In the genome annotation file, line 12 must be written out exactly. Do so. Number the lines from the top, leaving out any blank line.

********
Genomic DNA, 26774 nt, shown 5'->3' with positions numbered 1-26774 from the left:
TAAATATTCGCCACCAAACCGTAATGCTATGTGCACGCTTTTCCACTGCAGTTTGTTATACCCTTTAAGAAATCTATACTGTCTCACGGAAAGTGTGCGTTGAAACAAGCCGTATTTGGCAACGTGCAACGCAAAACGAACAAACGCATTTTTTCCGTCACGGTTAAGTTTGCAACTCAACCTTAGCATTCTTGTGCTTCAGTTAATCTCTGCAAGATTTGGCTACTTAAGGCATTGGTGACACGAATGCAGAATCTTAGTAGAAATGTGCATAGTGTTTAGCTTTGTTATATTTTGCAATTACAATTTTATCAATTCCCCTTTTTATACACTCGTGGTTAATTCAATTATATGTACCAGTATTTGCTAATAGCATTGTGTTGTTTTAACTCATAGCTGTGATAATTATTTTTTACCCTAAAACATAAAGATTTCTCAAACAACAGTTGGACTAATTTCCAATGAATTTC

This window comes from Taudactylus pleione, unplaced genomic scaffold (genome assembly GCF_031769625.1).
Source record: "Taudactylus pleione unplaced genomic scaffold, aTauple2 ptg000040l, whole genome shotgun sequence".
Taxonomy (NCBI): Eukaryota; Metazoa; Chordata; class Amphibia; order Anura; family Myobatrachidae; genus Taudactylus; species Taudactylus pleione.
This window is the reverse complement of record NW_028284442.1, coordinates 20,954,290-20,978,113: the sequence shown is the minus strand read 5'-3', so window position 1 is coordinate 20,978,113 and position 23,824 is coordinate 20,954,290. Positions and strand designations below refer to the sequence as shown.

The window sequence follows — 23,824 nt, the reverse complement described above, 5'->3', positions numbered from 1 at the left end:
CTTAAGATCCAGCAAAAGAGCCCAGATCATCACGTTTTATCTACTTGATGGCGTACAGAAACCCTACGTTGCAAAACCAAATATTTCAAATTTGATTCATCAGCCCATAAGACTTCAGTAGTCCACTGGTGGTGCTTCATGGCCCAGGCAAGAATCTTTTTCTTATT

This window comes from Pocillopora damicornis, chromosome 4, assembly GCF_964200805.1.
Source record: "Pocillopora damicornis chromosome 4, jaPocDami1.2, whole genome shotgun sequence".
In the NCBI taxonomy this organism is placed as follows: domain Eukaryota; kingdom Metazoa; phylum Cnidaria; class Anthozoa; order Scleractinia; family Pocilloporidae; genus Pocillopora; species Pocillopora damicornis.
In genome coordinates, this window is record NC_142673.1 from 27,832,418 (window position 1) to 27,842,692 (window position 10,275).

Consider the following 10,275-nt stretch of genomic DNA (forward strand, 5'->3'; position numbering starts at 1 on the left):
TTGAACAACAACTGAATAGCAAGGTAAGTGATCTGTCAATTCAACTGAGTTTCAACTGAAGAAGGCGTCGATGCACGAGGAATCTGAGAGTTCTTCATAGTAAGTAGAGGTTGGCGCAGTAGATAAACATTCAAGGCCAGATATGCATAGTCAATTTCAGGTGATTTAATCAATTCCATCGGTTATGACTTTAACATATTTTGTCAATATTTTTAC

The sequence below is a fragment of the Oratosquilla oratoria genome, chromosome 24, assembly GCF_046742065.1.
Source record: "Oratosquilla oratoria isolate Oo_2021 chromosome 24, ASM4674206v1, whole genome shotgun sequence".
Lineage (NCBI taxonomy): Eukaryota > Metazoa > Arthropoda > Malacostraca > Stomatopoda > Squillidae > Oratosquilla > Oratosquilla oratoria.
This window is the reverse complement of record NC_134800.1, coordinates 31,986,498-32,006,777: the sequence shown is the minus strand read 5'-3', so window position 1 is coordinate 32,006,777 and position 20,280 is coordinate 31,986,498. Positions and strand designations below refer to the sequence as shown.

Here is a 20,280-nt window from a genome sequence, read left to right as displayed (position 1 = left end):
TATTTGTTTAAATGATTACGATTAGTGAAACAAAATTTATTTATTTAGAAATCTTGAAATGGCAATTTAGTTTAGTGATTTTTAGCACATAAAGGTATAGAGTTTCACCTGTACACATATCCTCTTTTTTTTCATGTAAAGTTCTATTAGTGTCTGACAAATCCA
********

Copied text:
In genome coordinates, this window is record NC_142673.1 from 27,832,418 (window position 1) to 27,842,692 (window position 10,275).